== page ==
Staff from Saguaro National Park’s resource management and visitor and resource protection divisions detailed with the module during the summer of 2016 as Type 2 firefighters.  Visitor and resource protection rangers from Organ Pipe Cactus National Monument have also provided important medical support as Emergency Medical Technicians (EMTs) during backcountry assignments.  In some cases they have also gained experience as Type 2 firefighters and had training opportunities to build their skills with a chainsaw. 

Professional Skillsets

Firefighters providing assistance on the scene of a car accident.
While en route to a fire assignment the Saguaro Wildland Fire Module (WFM) ended up first on scene of a rollover vehicle accident. Saguaro WFM's EMT and first responders provided care to the passenger (and his dog) for 30 minutes until the ambulance arrived.

NPS photo

These interdisciplinary staff always bring a positive attitude and professionalism to everything they do.  This even extends beyond the fireline.  For example, while the Saguaro Wildland Fire Module was traveling to an assignment, they were first on scene to a vehicle rollover accident on a major interstate.  An EMT detailer from Organ Pipe Cactus National Monument supplemented the module’s skills as first responders, and they were able to provide care for the patient and their dog until local resources arrived.

Interagency Support

Wildland Fire Module group photo
Saguaro Wildland Fire Module (and current detailers as of July 15, 2016) at Valles Caldera National Preserve.

NPS photo

Interagency fire personnel from El Malpais National Monument (New Mexico), Zion National Park (Utah), the Natchez Trace Parkway (Misssissippi), and the Bureau of Indian Affair’s Warm Springs Agency (Oregon) have also detailed with the module this year.  They bring a range of skills as firefighters, fallers (firefighters that use chainsaws to cut down trees), and fire effects monitors. Several had opportunities to work on faller and fire effects monitor taskbooks during their assignments as well.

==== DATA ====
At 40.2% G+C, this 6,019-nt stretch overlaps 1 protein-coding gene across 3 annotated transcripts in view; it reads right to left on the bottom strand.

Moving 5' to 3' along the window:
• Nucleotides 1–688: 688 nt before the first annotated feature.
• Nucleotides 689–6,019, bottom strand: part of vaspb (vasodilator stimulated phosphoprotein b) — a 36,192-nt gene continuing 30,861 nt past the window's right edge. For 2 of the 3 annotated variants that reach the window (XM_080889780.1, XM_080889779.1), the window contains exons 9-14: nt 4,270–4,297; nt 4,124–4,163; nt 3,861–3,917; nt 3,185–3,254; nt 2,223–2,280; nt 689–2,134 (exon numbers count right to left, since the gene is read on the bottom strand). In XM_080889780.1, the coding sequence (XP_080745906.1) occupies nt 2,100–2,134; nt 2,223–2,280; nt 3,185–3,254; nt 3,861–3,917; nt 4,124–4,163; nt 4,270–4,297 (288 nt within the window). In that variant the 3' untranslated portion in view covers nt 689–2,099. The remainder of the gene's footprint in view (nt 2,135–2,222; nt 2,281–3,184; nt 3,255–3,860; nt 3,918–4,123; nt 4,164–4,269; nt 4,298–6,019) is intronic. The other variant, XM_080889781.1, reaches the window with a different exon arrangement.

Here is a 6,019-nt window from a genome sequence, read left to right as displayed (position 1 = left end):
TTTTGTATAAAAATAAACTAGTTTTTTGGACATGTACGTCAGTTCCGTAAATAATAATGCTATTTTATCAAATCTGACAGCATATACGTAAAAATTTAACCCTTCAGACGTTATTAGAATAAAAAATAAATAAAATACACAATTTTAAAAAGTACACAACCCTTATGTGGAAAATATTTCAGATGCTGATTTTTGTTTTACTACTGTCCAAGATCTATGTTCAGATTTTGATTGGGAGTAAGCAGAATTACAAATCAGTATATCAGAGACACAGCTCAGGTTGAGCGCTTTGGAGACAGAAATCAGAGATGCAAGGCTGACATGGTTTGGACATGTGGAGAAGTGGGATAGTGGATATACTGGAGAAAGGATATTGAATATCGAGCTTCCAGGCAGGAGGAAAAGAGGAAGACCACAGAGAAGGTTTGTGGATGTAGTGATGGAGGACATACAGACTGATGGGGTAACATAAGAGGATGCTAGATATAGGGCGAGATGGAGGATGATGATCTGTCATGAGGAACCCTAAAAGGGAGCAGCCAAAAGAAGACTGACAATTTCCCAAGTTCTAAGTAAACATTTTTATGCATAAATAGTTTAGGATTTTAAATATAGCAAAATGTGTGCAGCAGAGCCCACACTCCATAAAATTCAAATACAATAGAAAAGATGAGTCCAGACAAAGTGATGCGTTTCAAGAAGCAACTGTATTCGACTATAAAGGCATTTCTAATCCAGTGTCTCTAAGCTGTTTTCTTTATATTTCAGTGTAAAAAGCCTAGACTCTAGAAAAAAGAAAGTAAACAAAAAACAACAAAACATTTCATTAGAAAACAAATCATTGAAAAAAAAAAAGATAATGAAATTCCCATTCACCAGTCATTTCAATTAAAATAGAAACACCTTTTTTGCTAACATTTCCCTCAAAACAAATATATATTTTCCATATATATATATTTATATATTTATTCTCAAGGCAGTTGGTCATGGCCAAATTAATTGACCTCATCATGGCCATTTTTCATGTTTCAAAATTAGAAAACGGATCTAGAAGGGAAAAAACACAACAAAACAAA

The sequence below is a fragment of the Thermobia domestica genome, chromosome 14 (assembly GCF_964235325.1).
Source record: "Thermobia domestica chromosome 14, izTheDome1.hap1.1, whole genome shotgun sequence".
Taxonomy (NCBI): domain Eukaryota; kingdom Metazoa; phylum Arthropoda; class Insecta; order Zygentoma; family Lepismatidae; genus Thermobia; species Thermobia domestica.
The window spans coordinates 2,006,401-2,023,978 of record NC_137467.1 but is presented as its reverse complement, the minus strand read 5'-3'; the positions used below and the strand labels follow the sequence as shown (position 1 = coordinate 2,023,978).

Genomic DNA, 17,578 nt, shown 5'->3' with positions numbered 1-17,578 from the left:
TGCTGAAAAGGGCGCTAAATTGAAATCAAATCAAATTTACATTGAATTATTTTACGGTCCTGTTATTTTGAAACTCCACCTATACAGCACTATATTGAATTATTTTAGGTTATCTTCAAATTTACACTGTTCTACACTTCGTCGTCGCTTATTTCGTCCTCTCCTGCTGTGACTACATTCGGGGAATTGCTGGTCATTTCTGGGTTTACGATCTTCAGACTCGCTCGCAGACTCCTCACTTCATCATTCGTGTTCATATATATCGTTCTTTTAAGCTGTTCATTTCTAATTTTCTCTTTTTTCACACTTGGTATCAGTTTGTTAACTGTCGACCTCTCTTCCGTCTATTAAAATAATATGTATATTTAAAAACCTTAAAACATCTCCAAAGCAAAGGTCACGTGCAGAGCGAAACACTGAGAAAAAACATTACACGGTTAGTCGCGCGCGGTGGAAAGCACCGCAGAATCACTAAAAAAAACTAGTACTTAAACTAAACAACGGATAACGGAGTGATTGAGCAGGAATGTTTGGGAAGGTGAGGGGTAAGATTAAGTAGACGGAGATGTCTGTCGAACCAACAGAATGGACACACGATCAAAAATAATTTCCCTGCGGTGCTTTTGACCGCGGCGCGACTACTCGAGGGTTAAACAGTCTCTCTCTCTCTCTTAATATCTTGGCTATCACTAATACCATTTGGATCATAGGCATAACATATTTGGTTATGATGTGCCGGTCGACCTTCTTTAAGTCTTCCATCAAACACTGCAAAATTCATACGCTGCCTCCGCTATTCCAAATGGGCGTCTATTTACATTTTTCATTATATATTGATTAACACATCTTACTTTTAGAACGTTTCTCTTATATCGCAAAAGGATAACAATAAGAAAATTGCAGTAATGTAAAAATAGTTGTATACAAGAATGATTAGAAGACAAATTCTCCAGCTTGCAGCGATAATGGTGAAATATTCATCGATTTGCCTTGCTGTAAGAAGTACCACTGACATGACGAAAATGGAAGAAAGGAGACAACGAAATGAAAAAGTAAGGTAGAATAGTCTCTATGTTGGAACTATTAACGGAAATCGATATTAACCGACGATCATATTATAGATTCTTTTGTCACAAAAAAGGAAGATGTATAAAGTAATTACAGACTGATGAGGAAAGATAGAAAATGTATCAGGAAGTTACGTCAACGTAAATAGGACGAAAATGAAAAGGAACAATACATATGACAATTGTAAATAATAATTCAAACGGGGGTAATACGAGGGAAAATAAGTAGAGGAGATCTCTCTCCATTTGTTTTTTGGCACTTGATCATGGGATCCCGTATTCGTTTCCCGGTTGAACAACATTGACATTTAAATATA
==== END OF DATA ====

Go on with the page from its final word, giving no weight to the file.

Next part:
Training Opportunities

View of the desert overlaid with the words

Training is an essential part of preparing staff for field assignments and building their skills.  Saguaro National Park fire staff helped coordinate a Southeast Arizona Zone wildfire academy in 2016. The training was held in Tucson at Golder Ranch Fire District’s training center.  It was widely attended by interagency participants from federal, state, and local wildland fire agencies in the area. Overall, 13 courses were offered, with 226 students in attendance. Of those, five classes were instructed by three members of Saguaro National Park’s fire management staff.  Seventeen seats in seven different classes were filled with interdisciplinary National Park Service red carded wildland fire personnel from a variety of functions. Based on the success of the program, it will be offered again in the spring of 2017.

The Value of Working Together

“Teamwork, partnerships and cooperation are essential in managing fire,” said John Thornburg, Interagency Fire Management Officer for Saguaro and Southern Arizona National Parks and the Coronado National Forest, Santa Catalina Ranger District.  “We appreciate the contributions of all of our interdisciplinary staff from parks across Southeast Arizona, Their skillsets are valuable to interagency wildland fire operations,” he said. He also explained, “Working together also keeps our responsiveness up and costs down.”